THE Save Our Hospital Services committee have made an appeal to members of the public to inform them of the poor conditions in Our Lady of Lourdes Hospital in Drogheda in order to support their bid for the restoration of services in the Louth County Hospital in Dundalk.
In order to interact with the public, the committee have set up an anonymous A&E Watch Number - 087 3570512 – and plan to follow it up with Facebook and Twitter pages in the coming weeks.
The group hope to use the information provided by the public as part of their bid for the restoration of services at the Louth County Hospital.
They are currently hoping to organise a meeting with new Minister for Health Dr James Reilly to discuss the matter.
Speaking at a press conference on the matter on Thursday, former Louth TD Arthur Morgan said: “This is a new government with a fresh mandate who proclaimed that they had a significant interest in the healthcare of the state.
“We’ve now written to each of the local TDs, with the exception of the Fianna Fáil one, to ask them to support our case to restore services in the Louth.
“The purpose of the move is to try and ensure the return of critical services to the Louth because we are continually gettint reports from members of the public about the crisis in the service at the A&E in Drogheda.
“What’s happening there at the moment is not fair on patients or staff and it is extremely important we impress upon the new government the seriousness of this situation.
“To do that we’re launching a new campaign called Watch It where we will be asking the public to get in touch with stories and accounts of what service they are getting or not getting in the Lourdes as a result of the huge overcrowding.”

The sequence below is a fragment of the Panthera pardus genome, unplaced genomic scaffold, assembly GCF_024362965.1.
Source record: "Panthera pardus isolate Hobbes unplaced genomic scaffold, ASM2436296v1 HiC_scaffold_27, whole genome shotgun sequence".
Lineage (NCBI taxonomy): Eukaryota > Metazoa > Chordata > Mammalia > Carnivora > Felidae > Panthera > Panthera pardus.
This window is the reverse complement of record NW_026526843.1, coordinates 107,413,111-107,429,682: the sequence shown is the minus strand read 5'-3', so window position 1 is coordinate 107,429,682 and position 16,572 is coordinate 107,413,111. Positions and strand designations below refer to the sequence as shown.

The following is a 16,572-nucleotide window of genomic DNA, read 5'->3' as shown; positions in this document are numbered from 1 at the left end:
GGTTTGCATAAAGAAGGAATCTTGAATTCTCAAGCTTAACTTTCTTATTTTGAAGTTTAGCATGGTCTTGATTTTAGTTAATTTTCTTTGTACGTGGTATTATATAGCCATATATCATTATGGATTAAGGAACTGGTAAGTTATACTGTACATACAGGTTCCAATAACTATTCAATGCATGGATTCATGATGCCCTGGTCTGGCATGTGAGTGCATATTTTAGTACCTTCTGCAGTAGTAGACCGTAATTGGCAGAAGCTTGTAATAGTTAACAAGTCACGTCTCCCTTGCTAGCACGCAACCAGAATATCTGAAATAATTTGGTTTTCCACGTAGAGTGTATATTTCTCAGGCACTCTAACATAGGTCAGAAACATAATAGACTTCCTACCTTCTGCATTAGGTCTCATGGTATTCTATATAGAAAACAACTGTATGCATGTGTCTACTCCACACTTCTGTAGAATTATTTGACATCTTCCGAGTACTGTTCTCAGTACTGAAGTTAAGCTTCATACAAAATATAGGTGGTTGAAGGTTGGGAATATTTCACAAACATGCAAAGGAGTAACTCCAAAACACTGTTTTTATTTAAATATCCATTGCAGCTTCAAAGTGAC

Long-time hospital campaigner said she had been in the Lourdes from 10.30am that morning and was still waiting to have a baby seen to when she left at 2.30pm to attend the meeting with the press. She said there were at least 12 children waiting to be seen to and that the heat was “unbelievable.”
Cllr Tomás Sharkey said that the idea of the Watch It campaign was to “widen awareness of the issue.”
He said the “new crisis” was not how long people were waiting to be seen but how long it took to get into the emergency department in the first place.
Cllr Sharkey said that Pat Markey, one of the last patients to leave the wards at the Louth Hospital, had taken a re-stroke on the Monday and was still on a trolley as of Thursday morning.
Arthur Morgan said the Watch It campaign was “the beginning of the reigniting of the campaign.”
He said: “There was an old slogan from the past government that you can’t have a hospital on every crossroads but no one is looking for that. All we’re looking for is a proper A&E in Dundalk to cater for around 100,000 people in this area.
“That’s some crossroads,” he laughed.